A Sniippet of weekly news

While coronavirus numbers continue to grow in Victoria and Queensland shuts the borders to Sydney, a survey by the ABS finds Australians are split on when life will return to normal. Meanwhile Bunnings has been dealing with customers who refuse to wear masks – the new normal.

On the good news front, the government has extended early access to super and electricity prices are down. 

We also look at how poker provides lessons for investing, and sharks.

The one-minute weekly recap

A Sniippet for You

Australians split on when life will return to normal (ABS, 28 July)

  • Just over 50 percent of Australian believe that life will return to normal in 6 months; 18 percent believe it will take a year
  • 9 percent do not believe their pre-pandemic lives will ever return
  • 60 percent considered their mental health to be excellent or very good
  • 29 percent would like to continue spending more time with family and friends after restrictions are lifted
  • 28 percent do not want to continue any restriction inspired behaviour once restrictions lift

Bunnings beefs up security against anti-maskers (AFR, 27 July)

  • Bunnings has beefed up security and says it will call the police on customers who refuse to wear masks at its stores in coronavirus lockdown zones in Victoria
  • Mobile phone footage of a woman refusing to wear a mask and confronting Bunnings staff at a store in Melbourne’s south-east on Sunday has gone viral
  • Victorian police have the power to arrest people who choose not to wear face coverings and subsequently fail to comply with a police directive to provide proof of identity

 Electricity prices plunge to lowest in five years (AFR, 22 July)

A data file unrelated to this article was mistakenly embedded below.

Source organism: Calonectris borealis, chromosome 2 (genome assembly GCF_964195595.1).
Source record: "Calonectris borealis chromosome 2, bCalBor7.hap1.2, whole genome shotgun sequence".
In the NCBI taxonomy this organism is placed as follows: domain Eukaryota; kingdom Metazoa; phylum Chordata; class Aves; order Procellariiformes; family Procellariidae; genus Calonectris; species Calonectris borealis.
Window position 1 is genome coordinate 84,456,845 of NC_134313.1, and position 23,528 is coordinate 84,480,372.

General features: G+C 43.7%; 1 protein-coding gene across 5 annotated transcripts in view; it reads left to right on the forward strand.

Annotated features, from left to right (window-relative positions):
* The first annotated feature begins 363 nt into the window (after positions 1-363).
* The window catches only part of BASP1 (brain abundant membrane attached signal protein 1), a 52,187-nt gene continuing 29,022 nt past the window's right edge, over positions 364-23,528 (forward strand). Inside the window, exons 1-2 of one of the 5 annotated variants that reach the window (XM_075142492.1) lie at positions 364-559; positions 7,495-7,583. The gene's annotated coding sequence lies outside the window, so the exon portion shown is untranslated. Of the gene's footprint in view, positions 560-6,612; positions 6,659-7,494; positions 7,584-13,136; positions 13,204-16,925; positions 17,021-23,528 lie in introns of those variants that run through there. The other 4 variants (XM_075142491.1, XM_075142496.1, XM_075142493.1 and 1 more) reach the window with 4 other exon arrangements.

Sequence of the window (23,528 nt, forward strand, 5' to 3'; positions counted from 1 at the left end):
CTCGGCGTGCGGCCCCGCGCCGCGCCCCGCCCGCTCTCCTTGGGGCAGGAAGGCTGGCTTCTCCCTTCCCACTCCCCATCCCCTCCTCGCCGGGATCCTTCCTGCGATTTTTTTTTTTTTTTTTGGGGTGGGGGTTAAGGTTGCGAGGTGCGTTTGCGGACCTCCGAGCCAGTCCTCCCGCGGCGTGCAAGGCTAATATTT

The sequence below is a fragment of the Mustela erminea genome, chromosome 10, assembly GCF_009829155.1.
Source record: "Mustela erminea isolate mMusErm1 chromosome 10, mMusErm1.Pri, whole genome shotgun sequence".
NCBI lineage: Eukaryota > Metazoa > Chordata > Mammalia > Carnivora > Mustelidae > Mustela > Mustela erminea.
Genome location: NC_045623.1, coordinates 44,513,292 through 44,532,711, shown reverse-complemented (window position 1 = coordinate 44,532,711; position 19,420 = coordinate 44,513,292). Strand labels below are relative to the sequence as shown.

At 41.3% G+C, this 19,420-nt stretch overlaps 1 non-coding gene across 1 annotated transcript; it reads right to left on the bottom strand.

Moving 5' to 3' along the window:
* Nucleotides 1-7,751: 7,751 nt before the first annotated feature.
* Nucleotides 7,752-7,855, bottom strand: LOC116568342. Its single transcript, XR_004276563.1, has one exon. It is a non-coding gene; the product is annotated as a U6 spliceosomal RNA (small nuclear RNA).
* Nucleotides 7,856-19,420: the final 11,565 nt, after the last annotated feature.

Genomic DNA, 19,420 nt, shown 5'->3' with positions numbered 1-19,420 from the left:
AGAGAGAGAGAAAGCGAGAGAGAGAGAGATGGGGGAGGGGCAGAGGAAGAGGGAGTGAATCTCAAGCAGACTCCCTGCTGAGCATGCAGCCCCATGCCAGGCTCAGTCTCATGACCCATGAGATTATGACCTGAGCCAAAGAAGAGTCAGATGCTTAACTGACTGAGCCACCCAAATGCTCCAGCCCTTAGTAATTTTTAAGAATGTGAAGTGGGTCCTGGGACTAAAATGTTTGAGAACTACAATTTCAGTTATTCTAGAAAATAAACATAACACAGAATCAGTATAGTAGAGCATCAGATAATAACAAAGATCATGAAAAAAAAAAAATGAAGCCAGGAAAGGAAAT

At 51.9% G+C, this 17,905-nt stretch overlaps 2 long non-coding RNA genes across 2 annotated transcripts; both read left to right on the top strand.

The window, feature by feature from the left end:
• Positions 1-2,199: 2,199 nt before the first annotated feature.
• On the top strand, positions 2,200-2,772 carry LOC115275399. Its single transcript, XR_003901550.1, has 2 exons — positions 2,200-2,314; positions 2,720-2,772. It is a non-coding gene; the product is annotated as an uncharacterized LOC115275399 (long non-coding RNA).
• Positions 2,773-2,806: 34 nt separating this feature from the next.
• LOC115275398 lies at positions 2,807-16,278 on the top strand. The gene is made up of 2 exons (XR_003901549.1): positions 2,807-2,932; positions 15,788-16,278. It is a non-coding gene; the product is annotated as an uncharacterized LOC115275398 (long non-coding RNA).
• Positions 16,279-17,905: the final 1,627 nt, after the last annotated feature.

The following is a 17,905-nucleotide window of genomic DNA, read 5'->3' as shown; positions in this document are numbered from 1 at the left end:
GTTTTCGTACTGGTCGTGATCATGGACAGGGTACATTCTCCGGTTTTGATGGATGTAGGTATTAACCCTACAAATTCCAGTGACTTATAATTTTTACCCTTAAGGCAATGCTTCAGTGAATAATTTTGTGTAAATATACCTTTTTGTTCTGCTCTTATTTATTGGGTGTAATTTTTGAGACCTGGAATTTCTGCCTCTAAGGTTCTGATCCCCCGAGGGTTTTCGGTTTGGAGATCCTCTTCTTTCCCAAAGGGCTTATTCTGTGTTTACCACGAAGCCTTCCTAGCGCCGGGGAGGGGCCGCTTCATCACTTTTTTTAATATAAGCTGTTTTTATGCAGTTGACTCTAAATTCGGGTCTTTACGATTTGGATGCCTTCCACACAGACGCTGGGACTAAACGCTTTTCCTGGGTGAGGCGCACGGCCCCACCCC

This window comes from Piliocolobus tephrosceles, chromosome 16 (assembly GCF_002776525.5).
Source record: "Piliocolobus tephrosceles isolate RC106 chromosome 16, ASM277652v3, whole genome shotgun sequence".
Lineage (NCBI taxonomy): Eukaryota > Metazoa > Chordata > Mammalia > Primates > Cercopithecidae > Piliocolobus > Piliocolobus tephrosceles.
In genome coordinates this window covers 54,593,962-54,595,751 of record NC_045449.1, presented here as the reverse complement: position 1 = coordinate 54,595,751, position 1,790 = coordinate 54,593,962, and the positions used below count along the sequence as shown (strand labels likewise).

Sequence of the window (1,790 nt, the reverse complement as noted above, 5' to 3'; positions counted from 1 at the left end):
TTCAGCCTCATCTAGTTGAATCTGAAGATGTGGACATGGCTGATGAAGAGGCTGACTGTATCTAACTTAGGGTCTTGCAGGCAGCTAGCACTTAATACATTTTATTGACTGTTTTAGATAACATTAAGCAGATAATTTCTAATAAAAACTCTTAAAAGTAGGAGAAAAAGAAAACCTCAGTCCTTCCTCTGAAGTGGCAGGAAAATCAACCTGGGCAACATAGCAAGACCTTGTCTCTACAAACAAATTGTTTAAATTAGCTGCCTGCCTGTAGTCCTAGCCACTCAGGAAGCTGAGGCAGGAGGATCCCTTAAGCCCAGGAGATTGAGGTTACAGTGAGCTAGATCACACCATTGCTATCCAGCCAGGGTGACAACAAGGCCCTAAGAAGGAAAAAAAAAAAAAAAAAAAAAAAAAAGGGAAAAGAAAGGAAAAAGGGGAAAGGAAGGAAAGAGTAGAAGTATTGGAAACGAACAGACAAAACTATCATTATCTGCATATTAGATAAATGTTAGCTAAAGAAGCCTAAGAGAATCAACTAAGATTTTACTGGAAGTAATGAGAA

• Wholesale electricity prices traded at the lowest in five years as commercial demand has fallen during the pandemic
  • Wholesale prices make up about one-third of residential electricity bills
  • Wholesale prices could fall another 20 percent over the next two years

‘A national crisis’: 16,000 Australian community sport clubs face collapse in wake of Covid-19 (The Guardian, 22 July)

  • 25 percent of local sports clubs are at risk of folding if financing is not found soon
  • An estimated $1.6bn has already been lost by local clubs since the pandemic hit
  • Clubs need $1.2bn to survive pandemic
  • ““These clubs are about more than the sport itself – they are the lifeblood of communities all over Australia.”

Australia’s biggest workers compensation system faces looming financial disaster (ABC, 27 July)

  • Australia’s two largest workers compensation schemes are losing hundreds of millions of dollars each year
  • The Victorian ombudsman describes the behaviour of some insurers as “downright immoral and unethical.”
  • According to NSW Treasury documents icare has underpaid approximately 52,000 people around $80 million

A Sniippet of Finance advice

What poker can teach you about investing (Bloomberg, 24 July)

  • A doctor in psychology became a professional poker player to better understand research on risk.
  • You need to lose to get better. Winning blinds you while losing forces you to learn
  • You need to remain objective when you lose
  • Focus on the process not the outcome
  • Know why you make your decisions

A Sniippet of Brain food

How to exercise your judgement during a pandemic (London Business School)

  • Good judgement is the ability to combine personal qualities with relevant knowledge and experience to form opinions and take decisions
  • It means taking decisions in the right way at the right time – a bad decision is better than not taking a decision
  • Do you have enough information and do you understand the information?
  • Use a rolling plan not fixed forecasts
  • Since right now most leaders don’t have the data they need or enough experience of pandemics, this is probably not a great time to trust your gut.

A Sniippet of Trivia

Australia among the countries with the most sharks but sharks are now “extinct” in some countries (The Guardian, 23 July)

  • Worldwide study finds Australia among nations with highest shark numbers
  • Sharks are functionally extinct in 20 percent of reefs surveyed
  • Destructive and unsustainable fishing has caused a crash in shark numbers across many of the world’s coral reefs

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